satyr of Hamlet's fantasy) failed because reviewers and (if one trusts
the reviews) audiences couldn't or wouldn't see Claudius as impressive
in any way.

The landmark reversal came with Peter Hall's production (1965? I can't
check the date now.) Hall told his assembled cast before rehearsals that
the crucial point in this production was to be the failure of the
Mousetrap.

So I was told by the distinguished actor and director John Bell, who was
in Hall's momentous RSC production. Mr Bell also told me of a
significant bit of staging that isn't mentioned by Dawson: Gertrude
finally lost patience and slapped Hamlet hard on the face. That made it
easy for Claudius to get up ("The King rises": how could he not?) and
stop the show, without losing control, tottering, raging, etc.

Dawson, who didn't see the production, still states very misleadingly
that some look in Claudius's face betrayed his guilt. Hm. How?? Who saw
this look, and who didn't? What did the actor DO, since Claudius doesn't
SAY anything that demonstrates unequival guilt? Oops--there we go again!
Forget it: it's a fabrication.

Going on with the history: the next stage was Patrick Stewart's
mesmerising (and morally impressive) Claudius in the BBC/Time-Life
production: far and away the best Claudius I have ever seen or expect to
see. When I met Patrick Stewart some years later, by chance, I blurted
out how much I admired that performance.  His unforgettable reply (which
is my only reason for mentioning this flook encounter) was, "I think an
actor should be faithful to his part, and let the play do the judging."

Since then the idea that the 'Mousetrap' fails is not so unusual, at
least in Britain. Michael Pennington takes its failure for granted, in
his very lively "User's Guide" to Hamlet.

Pennington doesn't argue the point. In a way he doesn't need to. The
people who have a lot of explaining to do are the people who still
suppose, according to an inert and indefensible tradition, that the
'Mousetrap' must be a success--because Hamlet says it is. So how could
it succeed?  Oyoy, there we go again....

In more general terms, the distinction between what Hamlet knows and
what we know may be far more important than is usually allowed. For
example, Hamlet is convinced that Rosencrantz and Guildenstern deserve
to die because they were party to Claudius's plot to have Hamlet killed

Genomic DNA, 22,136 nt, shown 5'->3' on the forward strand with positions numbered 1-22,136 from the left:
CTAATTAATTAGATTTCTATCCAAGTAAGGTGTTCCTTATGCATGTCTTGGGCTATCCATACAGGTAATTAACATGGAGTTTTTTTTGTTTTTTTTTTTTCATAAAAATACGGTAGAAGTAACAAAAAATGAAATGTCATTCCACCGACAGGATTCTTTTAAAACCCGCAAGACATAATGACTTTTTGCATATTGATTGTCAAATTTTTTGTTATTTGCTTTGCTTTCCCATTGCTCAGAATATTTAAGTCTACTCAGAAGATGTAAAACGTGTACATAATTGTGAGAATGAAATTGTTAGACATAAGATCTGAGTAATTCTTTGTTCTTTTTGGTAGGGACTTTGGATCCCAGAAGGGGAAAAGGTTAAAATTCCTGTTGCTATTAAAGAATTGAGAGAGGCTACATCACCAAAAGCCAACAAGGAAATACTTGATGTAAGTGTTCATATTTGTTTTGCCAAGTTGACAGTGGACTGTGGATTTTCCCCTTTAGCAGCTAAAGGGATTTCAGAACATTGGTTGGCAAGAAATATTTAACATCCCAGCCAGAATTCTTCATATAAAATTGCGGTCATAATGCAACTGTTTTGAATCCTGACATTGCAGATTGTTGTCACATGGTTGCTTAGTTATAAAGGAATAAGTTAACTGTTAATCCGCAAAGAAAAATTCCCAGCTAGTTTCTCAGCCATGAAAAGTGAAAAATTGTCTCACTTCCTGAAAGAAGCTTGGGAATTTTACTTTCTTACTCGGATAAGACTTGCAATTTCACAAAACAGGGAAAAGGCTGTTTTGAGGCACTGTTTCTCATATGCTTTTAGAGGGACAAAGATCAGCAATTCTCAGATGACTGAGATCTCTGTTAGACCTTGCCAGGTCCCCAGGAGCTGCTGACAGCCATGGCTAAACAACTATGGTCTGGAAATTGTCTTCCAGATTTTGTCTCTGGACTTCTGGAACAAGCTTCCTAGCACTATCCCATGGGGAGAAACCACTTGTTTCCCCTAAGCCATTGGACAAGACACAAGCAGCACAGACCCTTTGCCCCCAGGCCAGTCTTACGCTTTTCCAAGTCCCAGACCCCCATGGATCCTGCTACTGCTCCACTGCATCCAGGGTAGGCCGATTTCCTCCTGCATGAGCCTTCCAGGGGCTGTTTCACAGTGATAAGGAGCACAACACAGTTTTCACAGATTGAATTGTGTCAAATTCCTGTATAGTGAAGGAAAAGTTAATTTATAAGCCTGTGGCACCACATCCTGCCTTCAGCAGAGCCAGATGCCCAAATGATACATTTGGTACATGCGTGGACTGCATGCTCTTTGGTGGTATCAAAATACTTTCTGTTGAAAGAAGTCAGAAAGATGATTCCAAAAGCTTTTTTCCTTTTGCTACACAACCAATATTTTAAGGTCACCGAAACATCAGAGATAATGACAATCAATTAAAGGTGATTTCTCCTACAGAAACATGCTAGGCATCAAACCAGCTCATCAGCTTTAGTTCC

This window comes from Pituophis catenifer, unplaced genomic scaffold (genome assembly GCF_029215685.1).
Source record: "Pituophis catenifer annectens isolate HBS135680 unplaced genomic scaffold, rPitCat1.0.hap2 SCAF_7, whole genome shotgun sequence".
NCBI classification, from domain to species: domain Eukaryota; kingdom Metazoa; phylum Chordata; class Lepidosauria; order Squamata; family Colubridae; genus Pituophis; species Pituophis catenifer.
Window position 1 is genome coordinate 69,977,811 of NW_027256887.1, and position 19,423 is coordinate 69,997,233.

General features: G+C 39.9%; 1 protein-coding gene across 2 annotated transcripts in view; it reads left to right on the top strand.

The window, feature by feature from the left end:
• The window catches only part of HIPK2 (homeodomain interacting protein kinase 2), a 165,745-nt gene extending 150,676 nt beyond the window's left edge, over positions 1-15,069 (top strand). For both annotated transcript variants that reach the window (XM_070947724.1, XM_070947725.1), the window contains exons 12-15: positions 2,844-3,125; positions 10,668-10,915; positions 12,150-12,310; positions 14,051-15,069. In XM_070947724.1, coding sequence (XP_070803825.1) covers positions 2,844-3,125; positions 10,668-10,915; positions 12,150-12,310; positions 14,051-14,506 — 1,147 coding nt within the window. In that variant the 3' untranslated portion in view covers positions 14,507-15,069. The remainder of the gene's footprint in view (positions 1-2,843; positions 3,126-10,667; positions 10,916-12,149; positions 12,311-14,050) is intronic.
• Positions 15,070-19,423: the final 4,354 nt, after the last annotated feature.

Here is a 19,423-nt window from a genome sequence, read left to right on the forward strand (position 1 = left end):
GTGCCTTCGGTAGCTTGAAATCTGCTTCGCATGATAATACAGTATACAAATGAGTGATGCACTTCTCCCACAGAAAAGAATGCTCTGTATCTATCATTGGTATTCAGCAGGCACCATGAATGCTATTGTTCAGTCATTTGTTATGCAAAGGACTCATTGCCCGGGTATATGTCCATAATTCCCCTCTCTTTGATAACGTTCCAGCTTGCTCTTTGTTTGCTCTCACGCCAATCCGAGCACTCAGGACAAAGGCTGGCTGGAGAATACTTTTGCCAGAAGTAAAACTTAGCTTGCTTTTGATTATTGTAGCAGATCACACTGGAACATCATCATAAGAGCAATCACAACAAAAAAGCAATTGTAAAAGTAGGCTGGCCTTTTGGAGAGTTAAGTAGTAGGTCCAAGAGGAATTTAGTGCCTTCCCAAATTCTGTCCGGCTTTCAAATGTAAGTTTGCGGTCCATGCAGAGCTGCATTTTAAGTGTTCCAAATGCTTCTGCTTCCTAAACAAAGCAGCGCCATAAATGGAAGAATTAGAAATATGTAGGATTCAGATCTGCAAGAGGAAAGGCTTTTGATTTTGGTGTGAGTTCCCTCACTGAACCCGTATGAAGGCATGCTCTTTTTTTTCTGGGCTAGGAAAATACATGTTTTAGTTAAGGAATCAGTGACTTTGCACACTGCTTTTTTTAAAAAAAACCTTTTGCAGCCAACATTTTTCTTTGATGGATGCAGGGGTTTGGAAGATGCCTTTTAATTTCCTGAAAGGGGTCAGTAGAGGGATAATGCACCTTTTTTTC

in England; but the play never confirms that, and, if anything, suggests
that it isn't true.We don't know whether it's true; Hamlet cannot know
that it's true, but sends them to their deaths.

To take just one other example: when Laertes nicks Hamlet with the
poisoned sword, Hamlet doesn't know he is dying. We do, but he doesn't.
So what does he do to Laertes?

Some imperious Hamlets simply execute Laertes (like Branagh or the
sublime Smoktunovsky); others don't. Olivier slices Laertes's wrist,
sadistically but not murderously--since he doesn't know he is killing
Laertes when he cuts him. Either interpretation could be defended, but
only by taking recalcitrantly different views of Hamlet. What cannot be
defended is the laziness of supposing that Hamlet knows whatever we
know. Taint not thy mind, indeed.

The play also plays on the difference between what we know and what
other characters don't know. Does Gertrude realise, when she learns that
Claudius is trying to poison Hamlet, that Claudius also poisoned her
first husband? Does Ophelia ever know or guess who killed daddy? Enough!

Well, even I know that was a bit long, but I did enjoy writing it. Isn't
Hamlet enthralling? (The play, I mean.) To bed, to bed, to bed.

Best wishes, Graham Bradshaw

[5]-------------------------------------------------------------
From:           Paul E. Doniger <
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Date:           Tuesday, 17 Jul 2001 18:12:40 -0400
Subject: Re: Hamlet's Clashing Ideals
Comment:        SHK 12.1771 Re: Hamlet's Clashing Ideals

David Bishop wrote:

> Tony Burton, like Paul Doniger, speaks as if Shakespeare had written
> these lines:
>
> But howsomever thou pursuest this act,
> Taint not thy mind. Nor let thy soul contrive
> Against thy mother aught. Leave her to heaven....

I cannot speak for Tony Burton, but I certainly do not say, as myself,
that Shakespeare had written the above punctuation. What the Bard wrote
was one sentence composed of two independent clauses connected by a
coordinating conjunction -- actually an elliptical one, which could be
paraphrased thus: "Whatever you do to accomplish this task, neither lose
your mind, nor do any harm to your mother," with the word 'neither'
omitted. This is how I have interpreted this line throughout my previous
postings.

> If he had written them, this would be a major crux, because no one would
> know what the ghost meant by "Taint not thy mind." Revenge for a killing
> demands killing. How would Hamlet then kill Claudius without tainting
> his mind?

This is exactly my point. The Ghost is undermining his call for revenge
from the start, a device that Shakespeare has cleverly used to delay the
denouement of the play! This explains Hamlet's hesitation, his need to
expose Claudius's guilt to the world through the agency of "The
Mousetrap," and his inability to kill him while in prayer. As I have
said a number of times, Hamlet is one of the few avengers who tries not
to descend into evil.

> With a period in place of the comma, it would even sound as if the
> tainting and the contriving were parallel: as if the ghost were saying,
> don't let your soul contrive anything against Claudius, nor against your
> mother.

I don't understand how this conclusion about Claudius has been reached.
There's not a single injunction from the Ghost to Hamlet NOT to contrive
against Claudius. Claudius isn't even mentioned here! Also, the
grammatical construction IS parallel -- no matter the punctuation
(although, the comma is more traditional) -- and so is the meaning:
Neither do this, nor that.  What could be a more parallel construction
than "I.C., coord. conj. I.C."?

Paul E. Doniger